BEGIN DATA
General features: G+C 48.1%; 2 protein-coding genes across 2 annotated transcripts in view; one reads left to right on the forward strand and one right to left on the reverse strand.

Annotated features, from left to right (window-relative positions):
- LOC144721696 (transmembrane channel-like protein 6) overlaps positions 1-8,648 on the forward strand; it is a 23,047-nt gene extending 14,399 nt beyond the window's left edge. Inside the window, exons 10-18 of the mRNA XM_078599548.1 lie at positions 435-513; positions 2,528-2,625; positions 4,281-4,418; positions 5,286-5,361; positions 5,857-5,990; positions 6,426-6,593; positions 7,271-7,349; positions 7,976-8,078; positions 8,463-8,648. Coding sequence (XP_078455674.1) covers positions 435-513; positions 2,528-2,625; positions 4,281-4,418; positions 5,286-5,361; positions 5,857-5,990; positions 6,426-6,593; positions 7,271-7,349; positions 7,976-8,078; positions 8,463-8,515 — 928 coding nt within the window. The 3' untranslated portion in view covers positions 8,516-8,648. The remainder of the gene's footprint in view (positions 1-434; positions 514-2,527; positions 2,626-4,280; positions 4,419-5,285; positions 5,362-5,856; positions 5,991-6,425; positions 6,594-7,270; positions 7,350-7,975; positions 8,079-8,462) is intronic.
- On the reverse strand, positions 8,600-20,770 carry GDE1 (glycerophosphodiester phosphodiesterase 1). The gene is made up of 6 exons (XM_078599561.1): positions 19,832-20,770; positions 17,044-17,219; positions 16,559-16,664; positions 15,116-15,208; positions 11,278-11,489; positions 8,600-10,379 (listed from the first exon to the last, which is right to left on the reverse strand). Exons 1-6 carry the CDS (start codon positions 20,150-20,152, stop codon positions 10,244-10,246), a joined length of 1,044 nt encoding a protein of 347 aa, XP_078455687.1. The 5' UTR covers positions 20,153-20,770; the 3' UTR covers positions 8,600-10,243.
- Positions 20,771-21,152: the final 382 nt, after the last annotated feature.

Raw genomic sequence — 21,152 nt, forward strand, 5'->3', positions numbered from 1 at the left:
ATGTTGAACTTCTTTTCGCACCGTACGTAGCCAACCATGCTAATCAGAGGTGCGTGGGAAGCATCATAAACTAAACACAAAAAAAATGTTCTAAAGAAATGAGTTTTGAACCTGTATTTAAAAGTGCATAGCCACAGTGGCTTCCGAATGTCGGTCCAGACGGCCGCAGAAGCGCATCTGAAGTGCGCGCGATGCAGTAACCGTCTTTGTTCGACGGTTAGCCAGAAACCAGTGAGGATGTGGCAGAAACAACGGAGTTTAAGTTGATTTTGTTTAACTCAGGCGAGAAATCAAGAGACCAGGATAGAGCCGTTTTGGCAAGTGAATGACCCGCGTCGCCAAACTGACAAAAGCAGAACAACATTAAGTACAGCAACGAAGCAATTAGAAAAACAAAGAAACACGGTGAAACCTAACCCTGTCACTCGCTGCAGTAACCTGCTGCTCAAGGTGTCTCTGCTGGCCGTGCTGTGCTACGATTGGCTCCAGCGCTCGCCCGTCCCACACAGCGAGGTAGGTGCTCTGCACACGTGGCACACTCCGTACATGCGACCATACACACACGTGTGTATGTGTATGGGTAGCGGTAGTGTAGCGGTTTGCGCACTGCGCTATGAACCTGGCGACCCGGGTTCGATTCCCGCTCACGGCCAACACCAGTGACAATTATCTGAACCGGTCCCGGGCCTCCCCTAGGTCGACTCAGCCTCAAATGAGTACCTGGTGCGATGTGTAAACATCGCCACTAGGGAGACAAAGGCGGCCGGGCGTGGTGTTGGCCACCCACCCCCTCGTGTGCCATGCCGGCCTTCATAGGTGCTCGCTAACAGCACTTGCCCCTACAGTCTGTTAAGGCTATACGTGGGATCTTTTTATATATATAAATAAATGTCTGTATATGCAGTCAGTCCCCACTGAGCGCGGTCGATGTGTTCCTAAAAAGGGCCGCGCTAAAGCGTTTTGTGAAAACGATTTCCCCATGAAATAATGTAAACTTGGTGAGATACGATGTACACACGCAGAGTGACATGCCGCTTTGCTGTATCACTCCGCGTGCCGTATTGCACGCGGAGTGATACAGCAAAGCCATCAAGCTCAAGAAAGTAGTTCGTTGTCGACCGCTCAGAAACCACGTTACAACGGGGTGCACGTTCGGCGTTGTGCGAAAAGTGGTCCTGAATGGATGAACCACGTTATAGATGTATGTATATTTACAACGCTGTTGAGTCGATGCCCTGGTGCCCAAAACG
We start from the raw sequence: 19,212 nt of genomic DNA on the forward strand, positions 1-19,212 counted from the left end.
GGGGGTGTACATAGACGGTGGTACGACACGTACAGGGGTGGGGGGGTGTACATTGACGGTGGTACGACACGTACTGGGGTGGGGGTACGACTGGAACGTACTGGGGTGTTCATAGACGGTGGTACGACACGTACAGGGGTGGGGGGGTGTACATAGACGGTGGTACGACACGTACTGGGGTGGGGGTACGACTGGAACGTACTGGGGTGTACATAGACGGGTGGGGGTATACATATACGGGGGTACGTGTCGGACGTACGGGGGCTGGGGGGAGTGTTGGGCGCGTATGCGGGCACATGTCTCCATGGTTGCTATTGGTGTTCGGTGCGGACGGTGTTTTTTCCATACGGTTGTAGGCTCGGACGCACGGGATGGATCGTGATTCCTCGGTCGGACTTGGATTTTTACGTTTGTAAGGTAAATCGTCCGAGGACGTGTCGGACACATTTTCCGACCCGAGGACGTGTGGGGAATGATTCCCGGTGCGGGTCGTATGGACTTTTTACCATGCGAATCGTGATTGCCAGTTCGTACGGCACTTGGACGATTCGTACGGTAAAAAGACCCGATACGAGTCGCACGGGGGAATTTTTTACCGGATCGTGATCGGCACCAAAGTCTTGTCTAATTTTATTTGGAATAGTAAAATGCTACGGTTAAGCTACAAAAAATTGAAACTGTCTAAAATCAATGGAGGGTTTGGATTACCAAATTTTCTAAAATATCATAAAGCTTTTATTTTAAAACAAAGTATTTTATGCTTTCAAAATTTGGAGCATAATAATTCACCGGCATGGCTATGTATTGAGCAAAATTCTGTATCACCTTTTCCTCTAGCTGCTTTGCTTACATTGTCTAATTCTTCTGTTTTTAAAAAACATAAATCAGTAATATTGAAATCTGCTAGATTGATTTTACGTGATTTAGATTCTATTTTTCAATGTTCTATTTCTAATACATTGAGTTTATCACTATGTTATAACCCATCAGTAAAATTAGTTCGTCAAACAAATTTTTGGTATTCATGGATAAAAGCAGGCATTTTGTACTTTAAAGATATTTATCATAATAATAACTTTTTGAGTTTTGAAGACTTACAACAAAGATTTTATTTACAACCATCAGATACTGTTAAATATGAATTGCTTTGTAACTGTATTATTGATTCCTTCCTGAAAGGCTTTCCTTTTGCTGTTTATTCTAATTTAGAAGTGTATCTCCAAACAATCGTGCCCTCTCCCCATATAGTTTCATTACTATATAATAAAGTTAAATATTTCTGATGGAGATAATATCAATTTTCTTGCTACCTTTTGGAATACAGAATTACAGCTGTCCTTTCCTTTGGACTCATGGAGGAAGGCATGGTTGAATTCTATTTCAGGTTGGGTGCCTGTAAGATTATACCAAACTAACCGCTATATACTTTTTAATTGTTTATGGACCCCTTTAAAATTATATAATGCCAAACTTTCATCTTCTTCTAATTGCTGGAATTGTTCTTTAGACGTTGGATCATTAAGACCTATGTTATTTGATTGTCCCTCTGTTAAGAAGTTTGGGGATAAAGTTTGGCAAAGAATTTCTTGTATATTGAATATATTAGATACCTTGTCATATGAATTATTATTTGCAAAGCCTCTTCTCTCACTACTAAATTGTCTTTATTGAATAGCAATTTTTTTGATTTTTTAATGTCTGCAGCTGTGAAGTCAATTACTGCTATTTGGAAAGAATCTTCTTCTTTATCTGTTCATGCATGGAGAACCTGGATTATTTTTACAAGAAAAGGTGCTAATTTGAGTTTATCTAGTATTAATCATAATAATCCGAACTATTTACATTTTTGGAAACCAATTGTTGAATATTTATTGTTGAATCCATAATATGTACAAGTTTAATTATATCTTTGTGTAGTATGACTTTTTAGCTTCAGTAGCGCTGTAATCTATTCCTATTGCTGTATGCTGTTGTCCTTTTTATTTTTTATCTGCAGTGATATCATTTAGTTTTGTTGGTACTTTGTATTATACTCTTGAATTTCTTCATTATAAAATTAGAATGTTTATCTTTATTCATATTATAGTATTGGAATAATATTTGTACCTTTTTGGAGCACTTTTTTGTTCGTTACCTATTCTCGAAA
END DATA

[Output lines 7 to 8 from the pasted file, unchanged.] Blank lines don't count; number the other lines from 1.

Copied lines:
ATGTTGAACTTCTTTTCGCACCGTACGTAGCCAACCATGCTAATCAGAGGTGCGTGGGAAGCATCATAAACTAAACACAAAAAAAATGTTCTAAAGAAATGAGTTTTGAACCTGTATTTAAAAGTGCATAGCCACAGTGGCTTCCGAATGTCGGTCCAGACGGCCGCAGAAGCGCATCTGAAGTGCGCGCGATGCAGTAACCGTCTTTGTTCGACGGTTAGCCAGAAACCAGTGAGGATGTGGCAGAAACAACGGAGTTTAAGTTGATTTTGTTTAACTCAGGCGAGAAATCAAGAGACCAGGATAGAGCCGTTTTGGCAAGTGAATGACCCGCGTCGCCAAACTGACAAAAGCAGAACAACATTAAGTACAGCAACGAAGCAATTAGAAAAACAAAGAAACACGGTGAAACCTAACCCTGTCACTCGCTGCAGTAACCTGCTGCTCAAGGTGTCTCTGCTGGCCGTGCTGTGCTACGATTGGCTCCAGCGCTCGCCCGTCCCACACAGCGAGGTAGGTGCTCTGCACACGTGGCACACTCCGTACATGCGACCATACACACACGTGTGTATGTGTATGGGTAGCGGTAGTGTAGCGGTTTGCGCACTGCGCTATGAACCTGGCGACCCGGGTTCGATTCCCGCTCACGGCCAACACCAGTGACAATTATCTGAACCGGTCCCGGGCCTCCCCTAGGTCGACTCAGCCTCAAATGAGTACCTGGTGCGATGTGTAAACATCGCCACTAGGGAGACAAAGGCGGCCGGGCGTGGTGTTGGCCACCCACCCCCTCGTGTGCCATGCCGGCCTTCATAGGTGCTCGCTAACAGCACTTGCCCCTACAGTCTGTTAAGGCTATACGTGGGATCTTTTTATATATATAAATAAATGTCTGTATATGCAGTCAGTCCCCACTGAGCGCGGTCGATGTGTTCCTAAAAAGGGCCGCGCTAAAGCGTTTTGTGAAAACGATTTCCCCATGAAATAATGTAAACTTGGTGAGATACGATGTACACACGCAGAGTGACATGCCGCTTTGCTGTATCACTCCGCGTGCCGTATTGCACGCGGAGTGATACAGCAAAGCCATCAAGCTCAAGAAAGTAGTTCGTTGTCGACCGCTCAGAAACCACGTTACAACGGGGTGCACGTTCGGCGTTGTGCGAAAAGTGGTCCTGAATGGATGAACCACGTTATAGATGTATGTATATTTACAACGCTGTTGAGTCGATGCCCTGGTGCCCAAAACG
We start from the raw sequence: 19,212 nt of genomic DNA on the forward strand, positions 1-19,212 counted from the left end.